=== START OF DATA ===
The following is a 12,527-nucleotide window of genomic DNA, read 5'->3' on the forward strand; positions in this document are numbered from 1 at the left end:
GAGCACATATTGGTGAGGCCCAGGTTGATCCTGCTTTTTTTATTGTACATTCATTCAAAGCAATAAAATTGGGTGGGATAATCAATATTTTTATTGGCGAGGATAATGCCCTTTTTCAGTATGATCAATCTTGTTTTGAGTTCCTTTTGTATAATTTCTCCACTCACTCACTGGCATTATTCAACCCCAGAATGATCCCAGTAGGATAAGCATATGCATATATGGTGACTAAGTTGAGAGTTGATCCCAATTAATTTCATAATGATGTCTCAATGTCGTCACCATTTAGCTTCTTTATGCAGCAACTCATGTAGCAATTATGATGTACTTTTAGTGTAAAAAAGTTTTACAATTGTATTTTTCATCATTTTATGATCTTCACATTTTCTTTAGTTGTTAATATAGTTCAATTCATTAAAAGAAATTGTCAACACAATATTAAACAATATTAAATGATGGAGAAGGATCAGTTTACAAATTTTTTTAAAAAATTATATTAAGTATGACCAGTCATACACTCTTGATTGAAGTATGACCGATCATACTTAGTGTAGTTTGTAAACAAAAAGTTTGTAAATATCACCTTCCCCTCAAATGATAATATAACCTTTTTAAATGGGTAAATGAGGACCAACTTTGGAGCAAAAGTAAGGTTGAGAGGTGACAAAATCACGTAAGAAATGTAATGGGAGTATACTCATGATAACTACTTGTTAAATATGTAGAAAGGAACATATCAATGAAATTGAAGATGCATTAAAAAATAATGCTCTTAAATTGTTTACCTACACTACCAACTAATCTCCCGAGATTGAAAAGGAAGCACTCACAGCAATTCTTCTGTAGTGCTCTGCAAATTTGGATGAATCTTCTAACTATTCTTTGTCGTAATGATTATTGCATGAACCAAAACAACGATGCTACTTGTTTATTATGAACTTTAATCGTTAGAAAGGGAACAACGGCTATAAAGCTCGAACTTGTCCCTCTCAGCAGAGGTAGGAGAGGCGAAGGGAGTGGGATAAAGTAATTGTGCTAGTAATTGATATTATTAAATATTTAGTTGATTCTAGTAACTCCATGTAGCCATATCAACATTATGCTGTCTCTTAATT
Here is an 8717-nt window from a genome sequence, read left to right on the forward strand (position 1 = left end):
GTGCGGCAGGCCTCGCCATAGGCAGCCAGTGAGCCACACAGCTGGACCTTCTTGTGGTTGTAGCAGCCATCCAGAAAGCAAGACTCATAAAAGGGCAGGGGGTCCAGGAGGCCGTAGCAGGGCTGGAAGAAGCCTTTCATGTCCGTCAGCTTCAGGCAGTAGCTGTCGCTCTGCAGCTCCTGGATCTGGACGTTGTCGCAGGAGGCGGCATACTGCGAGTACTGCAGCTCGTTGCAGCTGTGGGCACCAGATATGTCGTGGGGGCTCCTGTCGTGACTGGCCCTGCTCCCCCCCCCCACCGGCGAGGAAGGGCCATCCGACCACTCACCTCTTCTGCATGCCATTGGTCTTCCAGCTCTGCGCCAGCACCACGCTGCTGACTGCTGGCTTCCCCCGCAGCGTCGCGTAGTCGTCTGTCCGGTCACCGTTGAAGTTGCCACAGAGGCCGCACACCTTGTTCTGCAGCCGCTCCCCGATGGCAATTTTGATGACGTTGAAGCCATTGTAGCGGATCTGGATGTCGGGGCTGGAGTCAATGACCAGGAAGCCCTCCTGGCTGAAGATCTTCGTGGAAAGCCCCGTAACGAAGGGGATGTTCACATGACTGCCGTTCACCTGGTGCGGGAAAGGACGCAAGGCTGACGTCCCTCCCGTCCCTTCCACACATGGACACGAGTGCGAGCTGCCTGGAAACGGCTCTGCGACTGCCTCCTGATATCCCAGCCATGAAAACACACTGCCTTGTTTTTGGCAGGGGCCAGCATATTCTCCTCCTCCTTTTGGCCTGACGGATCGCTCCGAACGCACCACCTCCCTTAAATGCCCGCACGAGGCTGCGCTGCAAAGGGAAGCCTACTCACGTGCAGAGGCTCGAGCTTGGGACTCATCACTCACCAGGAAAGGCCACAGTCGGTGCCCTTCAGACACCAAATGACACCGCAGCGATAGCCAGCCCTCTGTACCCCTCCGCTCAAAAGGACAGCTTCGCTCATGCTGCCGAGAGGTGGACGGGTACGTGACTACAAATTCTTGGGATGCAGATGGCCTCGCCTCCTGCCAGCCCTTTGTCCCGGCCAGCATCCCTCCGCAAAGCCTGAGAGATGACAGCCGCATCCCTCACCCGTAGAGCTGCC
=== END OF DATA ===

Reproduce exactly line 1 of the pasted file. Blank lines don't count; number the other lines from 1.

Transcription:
The following is a 12,527-nucleotide window of genomic DNA, read 5'->3' on the forward strand; positions in this document are numbered from 1 at the left end: